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Artspeak,

Artspeak

  • Lorna Brown

    Lorna Brown is a Vancouver artist, curator and educator. Since 1984 her work has been shown in exhibitions at Dazibao, Montreal; Presentation House Gallery, North Vancouver; Contemporary Art Gallery, Vancouver; Gallery 44, Toronto; Canadian Museum of Contemporary Photography, Ottawa; Taipei Fine Arts Museum; and Artspeak, Vancouver, among others. Her recent independent curatorial projects include Set and Group Search: art in the library. Director/Curator of Artspeak 1999–2004.

  • Margot Leigh Butler

    Butler is a visual artist and writer whose ‘book installations’ have been published in The Virtual Embodied (Routledge 1998), WestCoast Line and Capilano Review (Vancouver) and cultural criticism in the periodicals Mute Magazine and Women’s Studies International Forum (London).

  • Jeanne Randolph

    Jeanne Randolph is one of Canada’s foremost cultural theorists. She is the author of the influential book Psychoanalysis & Synchronized Swimming (1991) as well as Symbolization and Its Discontents (1997), Why Stoics Box, (2003), and Ethics of Luxury (2007). Dr. Randolph is also known as an engaging lecturer and performance artist. In universities and galleries across Canada, England, Australia, and Spain she has spoken on topics ranging from the aesthetics of Barbie dolls to the philosophy of Wittgenstein.

  • Aaron Vidaver

    Vidaver edits the Documents in Poetics series for the Friends of RuncibleMountain and is an associate of the Centre for Contemporary Writing. He coordinates Studies in Practical Negation, a seminar on oppositional writing at the Kootenay School of Writing, and is currently working on Unentitled, a long poem, and A Field Guide to Feral Ornaments, a prose collaboration with Steven Ward and Roger Farr.

Talks & Events

syntaxerrors: a series of performed lectures

MARGOT LEIGH BUTLER, JEANNE RANDOLPH, AARON VIDAVER
October 23–November 6, 2001

syntaxerrors: a series of performed lectures

Jeanne Randolph Tuesday, October 23, 2001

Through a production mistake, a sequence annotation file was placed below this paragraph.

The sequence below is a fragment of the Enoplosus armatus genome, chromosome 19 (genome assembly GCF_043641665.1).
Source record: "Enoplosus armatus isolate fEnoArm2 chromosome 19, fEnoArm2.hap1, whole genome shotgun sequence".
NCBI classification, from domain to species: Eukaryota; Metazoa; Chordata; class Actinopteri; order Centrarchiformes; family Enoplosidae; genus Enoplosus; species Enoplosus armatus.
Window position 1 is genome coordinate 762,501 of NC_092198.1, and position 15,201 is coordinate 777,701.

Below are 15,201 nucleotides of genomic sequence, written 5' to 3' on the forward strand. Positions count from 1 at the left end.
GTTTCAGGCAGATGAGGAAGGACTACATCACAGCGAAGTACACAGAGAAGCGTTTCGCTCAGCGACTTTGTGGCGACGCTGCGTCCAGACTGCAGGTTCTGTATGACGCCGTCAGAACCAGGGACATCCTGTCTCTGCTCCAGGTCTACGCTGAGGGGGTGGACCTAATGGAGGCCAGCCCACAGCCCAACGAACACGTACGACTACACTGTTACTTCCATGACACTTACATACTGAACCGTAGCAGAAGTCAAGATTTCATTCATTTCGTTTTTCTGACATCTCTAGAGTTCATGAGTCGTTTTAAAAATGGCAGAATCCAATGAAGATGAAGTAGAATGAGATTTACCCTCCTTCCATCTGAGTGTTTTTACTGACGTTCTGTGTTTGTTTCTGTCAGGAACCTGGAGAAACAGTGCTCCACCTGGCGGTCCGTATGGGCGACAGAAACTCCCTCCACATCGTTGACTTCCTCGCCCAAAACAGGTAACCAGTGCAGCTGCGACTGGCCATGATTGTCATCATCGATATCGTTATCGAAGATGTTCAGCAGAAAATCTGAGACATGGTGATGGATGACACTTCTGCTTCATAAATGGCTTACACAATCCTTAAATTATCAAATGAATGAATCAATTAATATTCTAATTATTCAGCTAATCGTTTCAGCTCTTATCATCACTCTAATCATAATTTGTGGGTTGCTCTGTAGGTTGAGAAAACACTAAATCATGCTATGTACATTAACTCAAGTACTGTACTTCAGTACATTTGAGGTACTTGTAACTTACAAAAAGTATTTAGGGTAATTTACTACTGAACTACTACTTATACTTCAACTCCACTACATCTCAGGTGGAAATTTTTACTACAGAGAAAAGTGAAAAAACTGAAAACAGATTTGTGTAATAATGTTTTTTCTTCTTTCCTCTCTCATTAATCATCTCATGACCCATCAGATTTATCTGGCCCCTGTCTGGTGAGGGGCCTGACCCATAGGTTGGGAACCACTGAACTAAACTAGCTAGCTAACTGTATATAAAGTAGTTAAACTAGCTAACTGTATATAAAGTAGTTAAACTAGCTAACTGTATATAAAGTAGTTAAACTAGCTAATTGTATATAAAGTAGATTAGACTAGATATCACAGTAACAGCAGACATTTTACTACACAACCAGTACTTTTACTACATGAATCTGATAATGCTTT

Margot Leigh Butler Tuesday, October 30, 2001

Aaron Vidaver Tuesday, November 6, 2001

all at: Fletcher Challenge Theatre

SFU Harbour Centre 7:30 pm

515 West Hastings Street, Vancouver

Admission $5/$3

syntax errors are the symbols and letters produced by technology when given the task of translating data from one representational form to another:

-_ræ»[Ñê

òÝ-

8

¡

»

Artspeak will present a series of three ‘performed lectures’, investigating the relationship between authoritative language, presentation technologies and performance art.

Three evening events will combine forms of art performance, pedagogical histrionics and conference tactics to create, along with technological tools, a form of cultural practice that confounds the categories of public address with inventiveness and humour. This series will negotiate the systems of language delivery found in performance art, with its history of personal confessional narrative and attention to the body of the Performer, and the passive authority and implied objectivity of the Speaker with her/his disembodied “meta-voice”. The series will take place in the hushed comfort and the seamless technological support of an SFU Harbour Centre lecture theatre.

In the context of ‘Live: Vancouver Biennale of Performance Art’, the series broadens the definition of performance to include a critical investigation of the relationship between language, technology and visual art, challenging festival audiences to consider the tradition of performance art in relation to institutional interventions.